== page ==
After extensive investigation, I could write a long essay on the complicated business of towing and salvage, but I still can’t nail down exactly what happened on that Sunday at Hillsboro. While I heard Manin’s adamant claim that he was floating free and out of danger, convincingly corroborated by the TowBoatU.S. captain on scene, the deputy sheriff’s report says, “the listed vessel was on the reef, going up and down with the wave action.” Manin’s and Estey’s versions of what was said before the tow have a similar “he said, she said” quality. Nonetheless, the incident illuminates some larger truths that every boater should be aware of.

Nearly every contractor or franchisee providing services for the big towing companies is also an independent salvor. That makes sense, as similar equipment and skills are required for both businesses, and the regular flow of service tows can nicely balance the unpredictable ups and downs of salvage. However, the duality can be confusing. There’s Manin, membership card in hand, fairly reasonably presuming that—having lucked through a close call—his bright yellow service provider with “Free Towing for Members” on the side is simply providing service. And then there are the Sea Tow captains, having heard the distress call and knowing the local dangers, fairly reasonably presuming that this was a potentially lucrative salvage situation instead of a “nonemergency” tow covered by their franchise obligation.

The towing industry is certainly aware of this confusion, and Sea Tow, TowBoatU.S., and Vessel Assist all have detailed information about the difference between service towing and salvage on their Web sites. The latter two organizations go a step further by requiring their contract captains to inform a member when the circumstances are perilous enough to warrant salvage. Morgan questions this policy, saying that this information is hard to impart and potentially counterproductive, especially in the noise and bustle of a boat just aground with waves and wakes threatening further damage. What if Manin–as he fervently wishes–had been informed of the salvage claim and had decided to go in on his own? Might he have incurred worse damage or perhaps had his insurance claim rejected for refusing help? Or did the salvage reward motivate Estey and Morgan to be deliberately vague?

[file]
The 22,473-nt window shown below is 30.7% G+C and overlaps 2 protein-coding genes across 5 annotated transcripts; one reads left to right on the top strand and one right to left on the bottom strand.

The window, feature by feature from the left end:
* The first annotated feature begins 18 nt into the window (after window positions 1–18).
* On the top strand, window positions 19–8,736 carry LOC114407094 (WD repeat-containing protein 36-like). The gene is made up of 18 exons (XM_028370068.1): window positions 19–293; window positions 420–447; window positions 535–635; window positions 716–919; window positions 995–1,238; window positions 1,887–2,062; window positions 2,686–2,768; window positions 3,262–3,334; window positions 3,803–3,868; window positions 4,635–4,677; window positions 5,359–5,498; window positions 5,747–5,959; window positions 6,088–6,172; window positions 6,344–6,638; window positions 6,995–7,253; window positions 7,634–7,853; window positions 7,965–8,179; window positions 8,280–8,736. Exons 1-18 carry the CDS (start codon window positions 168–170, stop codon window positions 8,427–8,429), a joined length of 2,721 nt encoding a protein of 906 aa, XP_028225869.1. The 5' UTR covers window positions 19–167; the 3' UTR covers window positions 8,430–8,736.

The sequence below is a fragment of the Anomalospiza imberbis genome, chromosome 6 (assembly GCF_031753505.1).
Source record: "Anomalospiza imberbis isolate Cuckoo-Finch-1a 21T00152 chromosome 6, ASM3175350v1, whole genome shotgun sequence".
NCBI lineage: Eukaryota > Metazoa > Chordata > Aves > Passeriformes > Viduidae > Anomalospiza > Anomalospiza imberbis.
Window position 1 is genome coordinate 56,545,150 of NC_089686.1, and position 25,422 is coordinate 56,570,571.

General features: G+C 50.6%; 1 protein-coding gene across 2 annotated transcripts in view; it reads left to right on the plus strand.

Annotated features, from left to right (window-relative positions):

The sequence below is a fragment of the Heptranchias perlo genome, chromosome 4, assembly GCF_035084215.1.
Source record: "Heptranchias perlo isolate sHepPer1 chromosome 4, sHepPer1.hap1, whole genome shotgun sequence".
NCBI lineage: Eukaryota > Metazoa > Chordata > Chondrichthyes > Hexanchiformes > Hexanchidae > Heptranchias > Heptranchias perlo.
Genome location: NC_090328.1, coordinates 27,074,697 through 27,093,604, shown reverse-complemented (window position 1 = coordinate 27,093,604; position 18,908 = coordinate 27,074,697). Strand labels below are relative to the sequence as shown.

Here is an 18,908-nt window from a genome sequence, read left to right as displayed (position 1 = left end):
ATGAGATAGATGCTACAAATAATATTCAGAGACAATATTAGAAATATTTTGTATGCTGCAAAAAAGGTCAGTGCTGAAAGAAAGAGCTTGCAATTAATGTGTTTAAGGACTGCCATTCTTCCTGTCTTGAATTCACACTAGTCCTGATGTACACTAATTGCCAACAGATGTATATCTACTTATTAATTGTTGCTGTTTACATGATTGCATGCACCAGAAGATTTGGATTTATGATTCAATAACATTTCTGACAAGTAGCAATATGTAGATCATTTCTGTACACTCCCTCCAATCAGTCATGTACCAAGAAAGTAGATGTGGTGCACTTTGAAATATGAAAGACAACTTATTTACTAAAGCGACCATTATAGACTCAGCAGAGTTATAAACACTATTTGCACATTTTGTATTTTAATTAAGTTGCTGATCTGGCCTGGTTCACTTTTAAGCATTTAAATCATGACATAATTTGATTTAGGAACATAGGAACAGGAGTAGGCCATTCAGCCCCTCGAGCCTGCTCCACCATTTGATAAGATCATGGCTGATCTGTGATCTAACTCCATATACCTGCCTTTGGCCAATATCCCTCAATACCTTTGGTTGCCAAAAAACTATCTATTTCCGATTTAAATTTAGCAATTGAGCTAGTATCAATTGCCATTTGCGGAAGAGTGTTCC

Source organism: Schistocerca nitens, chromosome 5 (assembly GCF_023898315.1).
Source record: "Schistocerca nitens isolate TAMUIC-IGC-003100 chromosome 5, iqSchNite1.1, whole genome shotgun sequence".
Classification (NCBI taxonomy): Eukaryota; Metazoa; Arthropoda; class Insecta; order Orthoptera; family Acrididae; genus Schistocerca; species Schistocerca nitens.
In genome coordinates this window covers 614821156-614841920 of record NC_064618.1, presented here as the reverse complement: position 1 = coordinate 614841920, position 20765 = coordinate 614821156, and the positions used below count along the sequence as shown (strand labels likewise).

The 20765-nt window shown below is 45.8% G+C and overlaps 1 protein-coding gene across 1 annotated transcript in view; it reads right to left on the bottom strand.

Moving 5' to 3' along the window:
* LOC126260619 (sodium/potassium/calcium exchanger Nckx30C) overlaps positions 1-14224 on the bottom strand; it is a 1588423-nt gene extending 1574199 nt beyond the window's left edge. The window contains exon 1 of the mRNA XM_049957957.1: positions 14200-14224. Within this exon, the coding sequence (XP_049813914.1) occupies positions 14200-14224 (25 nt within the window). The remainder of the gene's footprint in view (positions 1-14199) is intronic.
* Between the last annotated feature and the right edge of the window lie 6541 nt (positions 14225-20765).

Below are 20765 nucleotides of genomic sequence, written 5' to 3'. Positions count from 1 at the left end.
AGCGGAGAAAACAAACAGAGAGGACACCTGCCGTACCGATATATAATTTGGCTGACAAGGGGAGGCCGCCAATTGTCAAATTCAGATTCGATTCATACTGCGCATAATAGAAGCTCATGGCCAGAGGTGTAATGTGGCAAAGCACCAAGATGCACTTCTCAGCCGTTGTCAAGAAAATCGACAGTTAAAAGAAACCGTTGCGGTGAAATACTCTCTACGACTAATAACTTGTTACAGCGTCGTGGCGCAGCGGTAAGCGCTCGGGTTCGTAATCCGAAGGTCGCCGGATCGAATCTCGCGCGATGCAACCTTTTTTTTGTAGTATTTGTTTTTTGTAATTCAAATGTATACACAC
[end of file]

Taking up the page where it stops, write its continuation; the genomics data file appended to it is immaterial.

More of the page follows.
And what about $30,000 for about an hour’s work? The insurance professionals I interviewed confirmed the gray aspects of salvage, saying that pay-outs to legally astute salvors can be pretty “generous,” but also note how many valuable hulls they’ve saved. They advise becoming informed about salvage contracts or calling before salvage commences, if possible.

Morgan took me for a spin in his robust twin-diesel jet towboat (specially built to work Hillsboro Inlet after he lost a prop boat in a desperate salvage attempt there), regaling me with the costs and hassles of operating a six-boat, 20-man towing and salvage operation. He also told me that some other operators, even ones in his own parent Sea Tow organization, are actually the “pirates” some boaters more skeptical than Manin presume them to be, an accusation I heard often during my research.

Looking back on that Sunday at Hillsboro, we shouldn’t forget that two towboats were on scene in minutes. That’s excellent service, regardless of their intentions. Now, to avoid the sort of painful surprises that Manin suffered, we should understand that these captains wear two hats and that sometimes those hats may not appear to be white.

Ben Ellison has been a delivery captain and navigation instructor for nearly 30 years and was recently editor of Reed’s Nautical Almanacs.